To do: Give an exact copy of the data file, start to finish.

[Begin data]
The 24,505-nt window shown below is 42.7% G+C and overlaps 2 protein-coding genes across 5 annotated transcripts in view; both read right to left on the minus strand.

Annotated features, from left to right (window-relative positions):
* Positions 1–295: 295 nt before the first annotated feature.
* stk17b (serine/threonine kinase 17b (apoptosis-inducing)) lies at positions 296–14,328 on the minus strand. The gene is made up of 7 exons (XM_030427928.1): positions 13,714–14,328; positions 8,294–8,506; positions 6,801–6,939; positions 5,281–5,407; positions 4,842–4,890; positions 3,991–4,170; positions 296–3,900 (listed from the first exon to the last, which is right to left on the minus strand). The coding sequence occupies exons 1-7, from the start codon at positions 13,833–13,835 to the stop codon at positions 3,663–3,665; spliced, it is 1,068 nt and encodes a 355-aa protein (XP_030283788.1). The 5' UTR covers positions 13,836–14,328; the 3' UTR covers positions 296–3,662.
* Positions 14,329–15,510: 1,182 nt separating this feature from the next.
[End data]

The 24,505-nt window shown below is 42.7% G+C and overlaps 2 protein-coding genes across 5 annotated transcripts in view; both read right to left on the minus strand.

Annotated features, from left to right (window-relative positions):
* Positions 1–295: 295 nt before the first annotated feature.
* stk17b (serine/threonine kinase 17b (apoptosis-inducing)) lies at positions 296–14,328 on the minus strand. The gene is made up of 7 exons (XM_030427928.1): positions 13,714–14,328; positions 8,294–8,506; positions 6,801–6,939; positions 5,281–5,407; positions 4,842–4,890; positions 3,991–4,170; positions 296–3,900 (listed from the first exon to the last, which is right to left on the minus strand). The coding sequence occupies exons 1-7, from the start codon at positions 13,833–13,835 to the stop codon at positions 3,663–3,665; spliced, it is 1,068 nt and encodes a 355-aa protein (XP_030283788.1). The 5' UTR covers positions 13,836–14,328; the 3' UTR covers positions 296–3,662.
* Positions 14,329–15,510: 1,182 nt separating this feature from the next.